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Everybody ready for the weekend?
Mine started early with a midnight showing of the latest Twilight Saga movie, Breaking Dawn, last night. I'm by no means a Twi-hard, but I read and enjoyed the books well enough. It was my middle sister's 30th birthday, so she wanted to see it, plus it's become a thing for me, my sisters, and my friend Sara to watch the Twilight movies to laugh at the bad dialogue and at how constipated Robert Pattinson, an otherwise very handsome man, looks when playing Edward Cullen. Anybody else know what I'm talking about? :)
As far as the Twilight movies go (and mind you, they have fairly low production value with the bad wigs, white pancake make-up, and cheesy CGI, so this comparison is very relative), Breaking Dawn wasn't half bad. Probably my favorite of the series so far, particularly due the advancements in the storyline and lack of teenage emo-ness. Kristen Stewart (Bella) showed genuine emotion in this installment and didn't mumble too much. (And she is stunningly gorgeous in the wedding scenes!) And Taylor Lautner (Jacob) wore his shirt for most of the movie, which is a departure from the previous movies. Now I'm ready for the final movie next summer where (SPOILER ALERT!) Bella kicks booty and takes names as a vampire. I think that'll be the best Twilight movie yet!
Okay, I know you're not here to read about teenage vampires and werewolves--I blame the above rambling on the major lack of sleep last night--so let's get on with the next room in the house tour: the kitchen.
Our house has a galley kitchen, not my first preference in kitchen layouts, but it is--as gallery kitchens are--a very efficient space. Since we do a lot of cooking and baking around here, that's a good thing from an ergonomic perspective. But I do dream of having a spacious country kitchen one day, where a farm table sits in the middle of an L- or U-shaped space. 'Til then, I'll make the best of what I have.
A local cabinet maker built all the cabinets for an exceedingly reasonable price. He delivered them to the house while we were building, I painted them, then he installed them.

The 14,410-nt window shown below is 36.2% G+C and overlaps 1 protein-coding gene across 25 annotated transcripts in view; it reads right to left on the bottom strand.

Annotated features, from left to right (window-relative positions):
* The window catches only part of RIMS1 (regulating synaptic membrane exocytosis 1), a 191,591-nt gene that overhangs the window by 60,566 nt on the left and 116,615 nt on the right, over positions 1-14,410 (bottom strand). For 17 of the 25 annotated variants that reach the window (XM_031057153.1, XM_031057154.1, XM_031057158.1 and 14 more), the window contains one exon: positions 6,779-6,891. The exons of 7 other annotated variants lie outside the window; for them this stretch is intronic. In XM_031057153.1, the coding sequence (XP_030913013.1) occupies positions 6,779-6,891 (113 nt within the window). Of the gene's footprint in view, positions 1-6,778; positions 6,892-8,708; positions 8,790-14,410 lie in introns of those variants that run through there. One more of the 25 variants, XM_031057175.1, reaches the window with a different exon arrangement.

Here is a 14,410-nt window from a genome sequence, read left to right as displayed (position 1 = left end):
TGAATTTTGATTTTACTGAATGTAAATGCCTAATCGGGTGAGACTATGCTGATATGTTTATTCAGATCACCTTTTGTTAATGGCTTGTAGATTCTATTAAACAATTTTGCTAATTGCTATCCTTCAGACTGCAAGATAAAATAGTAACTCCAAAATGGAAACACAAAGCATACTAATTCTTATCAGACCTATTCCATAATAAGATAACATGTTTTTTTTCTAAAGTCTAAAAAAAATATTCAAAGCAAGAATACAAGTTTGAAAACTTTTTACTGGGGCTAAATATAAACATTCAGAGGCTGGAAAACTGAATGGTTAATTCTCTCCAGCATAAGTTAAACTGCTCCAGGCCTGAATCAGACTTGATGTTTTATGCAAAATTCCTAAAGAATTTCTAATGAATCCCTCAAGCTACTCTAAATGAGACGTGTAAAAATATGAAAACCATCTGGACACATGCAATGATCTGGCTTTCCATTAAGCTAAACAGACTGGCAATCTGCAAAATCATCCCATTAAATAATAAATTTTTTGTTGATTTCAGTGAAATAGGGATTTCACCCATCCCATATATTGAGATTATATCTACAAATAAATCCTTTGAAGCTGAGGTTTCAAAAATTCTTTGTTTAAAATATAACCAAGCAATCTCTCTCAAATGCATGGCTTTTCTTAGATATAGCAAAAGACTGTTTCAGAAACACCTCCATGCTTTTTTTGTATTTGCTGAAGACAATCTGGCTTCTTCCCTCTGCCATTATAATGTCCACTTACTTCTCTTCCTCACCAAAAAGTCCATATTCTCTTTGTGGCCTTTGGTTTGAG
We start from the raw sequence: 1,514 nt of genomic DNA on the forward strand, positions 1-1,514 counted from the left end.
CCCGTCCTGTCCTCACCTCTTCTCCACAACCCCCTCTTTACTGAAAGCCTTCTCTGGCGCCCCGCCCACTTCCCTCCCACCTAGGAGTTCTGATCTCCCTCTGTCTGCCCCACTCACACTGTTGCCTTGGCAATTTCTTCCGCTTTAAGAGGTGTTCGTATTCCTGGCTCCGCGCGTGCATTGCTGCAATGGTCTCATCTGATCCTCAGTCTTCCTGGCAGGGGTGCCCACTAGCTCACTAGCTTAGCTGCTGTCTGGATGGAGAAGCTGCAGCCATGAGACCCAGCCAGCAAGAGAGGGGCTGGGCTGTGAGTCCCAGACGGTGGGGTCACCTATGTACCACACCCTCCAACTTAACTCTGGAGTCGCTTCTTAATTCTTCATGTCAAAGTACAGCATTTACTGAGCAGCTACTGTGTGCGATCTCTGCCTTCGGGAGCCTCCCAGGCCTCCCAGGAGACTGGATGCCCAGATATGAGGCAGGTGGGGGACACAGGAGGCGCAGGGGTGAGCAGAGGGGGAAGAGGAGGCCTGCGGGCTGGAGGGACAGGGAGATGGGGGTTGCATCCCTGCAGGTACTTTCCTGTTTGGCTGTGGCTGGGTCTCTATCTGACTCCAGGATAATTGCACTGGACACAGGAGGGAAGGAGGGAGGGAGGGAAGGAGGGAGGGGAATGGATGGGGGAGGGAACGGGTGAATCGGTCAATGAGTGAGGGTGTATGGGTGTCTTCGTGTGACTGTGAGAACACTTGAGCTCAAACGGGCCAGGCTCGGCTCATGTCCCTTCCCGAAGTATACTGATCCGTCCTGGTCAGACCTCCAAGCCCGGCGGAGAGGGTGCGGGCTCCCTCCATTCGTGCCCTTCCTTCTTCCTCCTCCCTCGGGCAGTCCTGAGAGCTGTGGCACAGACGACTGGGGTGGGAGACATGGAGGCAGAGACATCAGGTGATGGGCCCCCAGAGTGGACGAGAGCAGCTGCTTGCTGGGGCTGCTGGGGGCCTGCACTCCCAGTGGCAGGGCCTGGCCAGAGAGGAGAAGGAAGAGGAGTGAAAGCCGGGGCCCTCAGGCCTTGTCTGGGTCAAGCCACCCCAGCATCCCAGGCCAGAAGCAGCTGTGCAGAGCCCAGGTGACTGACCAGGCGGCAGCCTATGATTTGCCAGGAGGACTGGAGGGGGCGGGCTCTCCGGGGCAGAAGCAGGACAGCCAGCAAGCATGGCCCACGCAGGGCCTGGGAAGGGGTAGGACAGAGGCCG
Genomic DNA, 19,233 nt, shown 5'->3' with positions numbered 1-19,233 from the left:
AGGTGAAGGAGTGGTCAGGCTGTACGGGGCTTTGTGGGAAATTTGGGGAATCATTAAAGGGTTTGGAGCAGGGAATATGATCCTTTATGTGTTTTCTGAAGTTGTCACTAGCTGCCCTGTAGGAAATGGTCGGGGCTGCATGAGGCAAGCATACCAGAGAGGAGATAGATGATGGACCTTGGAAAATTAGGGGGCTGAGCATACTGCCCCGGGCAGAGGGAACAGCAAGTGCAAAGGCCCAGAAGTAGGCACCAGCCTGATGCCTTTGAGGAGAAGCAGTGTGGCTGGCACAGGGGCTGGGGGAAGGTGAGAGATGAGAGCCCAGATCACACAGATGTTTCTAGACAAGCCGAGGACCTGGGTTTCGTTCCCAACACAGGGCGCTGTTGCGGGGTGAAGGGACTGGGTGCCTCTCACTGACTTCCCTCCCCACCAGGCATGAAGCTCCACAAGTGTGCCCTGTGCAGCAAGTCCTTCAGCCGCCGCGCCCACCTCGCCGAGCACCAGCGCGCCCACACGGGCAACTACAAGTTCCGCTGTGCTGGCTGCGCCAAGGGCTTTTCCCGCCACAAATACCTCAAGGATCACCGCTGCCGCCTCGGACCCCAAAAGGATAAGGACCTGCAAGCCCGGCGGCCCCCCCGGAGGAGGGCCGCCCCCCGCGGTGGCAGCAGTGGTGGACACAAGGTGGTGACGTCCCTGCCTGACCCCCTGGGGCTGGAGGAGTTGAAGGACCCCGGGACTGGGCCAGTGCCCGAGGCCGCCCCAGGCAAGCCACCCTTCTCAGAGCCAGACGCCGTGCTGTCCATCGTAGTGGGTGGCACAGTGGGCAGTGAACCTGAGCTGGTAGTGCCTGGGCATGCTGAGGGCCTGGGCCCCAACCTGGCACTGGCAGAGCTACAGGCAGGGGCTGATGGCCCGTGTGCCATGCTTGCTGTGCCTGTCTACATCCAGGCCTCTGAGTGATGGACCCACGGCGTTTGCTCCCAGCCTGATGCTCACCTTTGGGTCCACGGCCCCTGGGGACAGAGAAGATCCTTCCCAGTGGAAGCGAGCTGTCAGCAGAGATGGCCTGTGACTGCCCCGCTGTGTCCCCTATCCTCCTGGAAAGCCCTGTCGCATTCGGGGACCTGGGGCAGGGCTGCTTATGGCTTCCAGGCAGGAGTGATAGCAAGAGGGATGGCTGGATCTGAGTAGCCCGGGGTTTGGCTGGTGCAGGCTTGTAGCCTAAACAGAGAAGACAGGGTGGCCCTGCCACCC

Now, these cabinets have been painted twice. The first time, I painted them in Sherwin Williams Alabaster, freaked out at the starkness of the white, then glazed them to tone down the brightness. That worked for awhile but then the glazed finish just looked dingy.
When we installed beadboard in a few places in 2010, and painted it a barn red, that ultimately exacerbated the dinginess.
|Icky, yellowy cabinets right before getting a new coat of paint|
|The barn red beadboard before the update--oh so dark.|
So, this summer, I repainted the beadboard a light gray and the cabinets in Benjamin Moore White Cloud.
|Laying on the first of two coats of white paint to hide my glazing mistake--the glazing in the grooves of the beadboard made the doors look particularly dirty...bleck!|
The change in cabinet color is subtle but it truly did brighten up this space--which has a tendency towards being dark as the only two windows open to a screened-in porch...which backs into woods. Yeah, not a lot of natural light happening in this space much of the time. White cabinets and light-colored walls were definitely needed.
The countertop is soapstone--not something you see very often in homes in the South. We liked the farmhouse feel of it and the fact you can sit hot pots and pans directly on the counter surface. It's what chemistry lab counter tops were/are made of (it's been awhile since I was last in a chemistry lab!) Soapstone does require routine wipe-downs with mineral oil to maintain the even, dark color you see here.
To further the farmhouse look, we mixed in open shelving...
|These shelves are between the wall oven and refrigerator|
Curtains in lieu of cabinet doors in some places...
|Beige and cream ticking fabric skirts the farmhouse sink while drop cloth curtains disguise the contents of the peninsula|
And bins and baskets provide more texture and storage...
This cabinet, which we use to store spice jars, is one of my favorite pieces in the kitchen. We bought it at the Liberty Antiques Festival while building the house in 2007. The panel in the door is a reproduction but the cabinet is made of salvaged beadboard.
Karan at Spruce Antiques and Interiors in Hillsborough, NC, gave me this idea to use rusted vintage wire baskets mounted on the wall above the cooktop for storage. I like the juxtaposition of the logs next to the lines of the metal.
So, there you have it...my narrow but functional farmhouse kitchen. :)
Have a great weekend!